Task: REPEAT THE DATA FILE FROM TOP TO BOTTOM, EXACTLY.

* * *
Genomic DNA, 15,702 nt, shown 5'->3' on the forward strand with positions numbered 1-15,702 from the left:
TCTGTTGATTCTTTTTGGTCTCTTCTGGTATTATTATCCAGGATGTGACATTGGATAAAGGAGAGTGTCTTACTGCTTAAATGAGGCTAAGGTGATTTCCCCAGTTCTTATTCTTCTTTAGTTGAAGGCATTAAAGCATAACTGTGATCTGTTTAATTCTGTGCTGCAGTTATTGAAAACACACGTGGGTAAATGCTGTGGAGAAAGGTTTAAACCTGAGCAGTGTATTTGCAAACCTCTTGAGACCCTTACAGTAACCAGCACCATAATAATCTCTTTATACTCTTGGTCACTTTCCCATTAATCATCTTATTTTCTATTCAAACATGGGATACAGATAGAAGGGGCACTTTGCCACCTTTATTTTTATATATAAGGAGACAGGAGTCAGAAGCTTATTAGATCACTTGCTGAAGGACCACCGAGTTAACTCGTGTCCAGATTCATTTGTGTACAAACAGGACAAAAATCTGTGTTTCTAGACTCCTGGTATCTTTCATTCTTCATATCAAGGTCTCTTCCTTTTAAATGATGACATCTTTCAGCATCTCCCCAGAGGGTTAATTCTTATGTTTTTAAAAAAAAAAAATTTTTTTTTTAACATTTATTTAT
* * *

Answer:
Genomic DNA, 15,702 nt, shown 5'->3' on the forward strand with positions numbered 1-15,702 from the left:
TCTGTTGATTCTTTTTGGTCTCTTCTGGTATTATTATCCAGGATGTGACATTGGATAAAGGAGAGTGTCTTACTGCTTAAATGAGGCTAAGGTGATTTCCCCAGTTCTTATTCTTCTTTAGTTGAAGGCATTAAAGCATAACTGTGATCTGTTTAATTCTGTGCTGCAGTTATTGAAAACACACGTGGGTAAATGCTGTGGAGAAAGGTTTAAACCTGAGCAGTGTATTTGCAAACCTCTTGAGACCCTTACAGTAACCAGCACCATAATAATCTCTTTATACTCTTGGTCACTTTCCCATTAATCATCTTATTTTCTATTCAAACATGGGATACAGATAGAAGGGGCACTTTGCCACCTTTATTTTTATATATAAGGAGACAGGAGTCAGAAGCTTATTAGATCACTTGCTGAAGGACCACCGAGTTAACTCGTGTCCAGATTCATTTGTGTACAAACAGGACAAAAATCTGTGTTTCTAGACTCCTGGTATCTTTCATTCTTCATATCAAGGTCTCTTCCTTTTAAATGATGACATCTTTCAGCATCTCCCCAGAGGGTTAATTCTTATGTTTTTAAAAAAAAAAAATTTTTTTTTTAACATTTATTTAT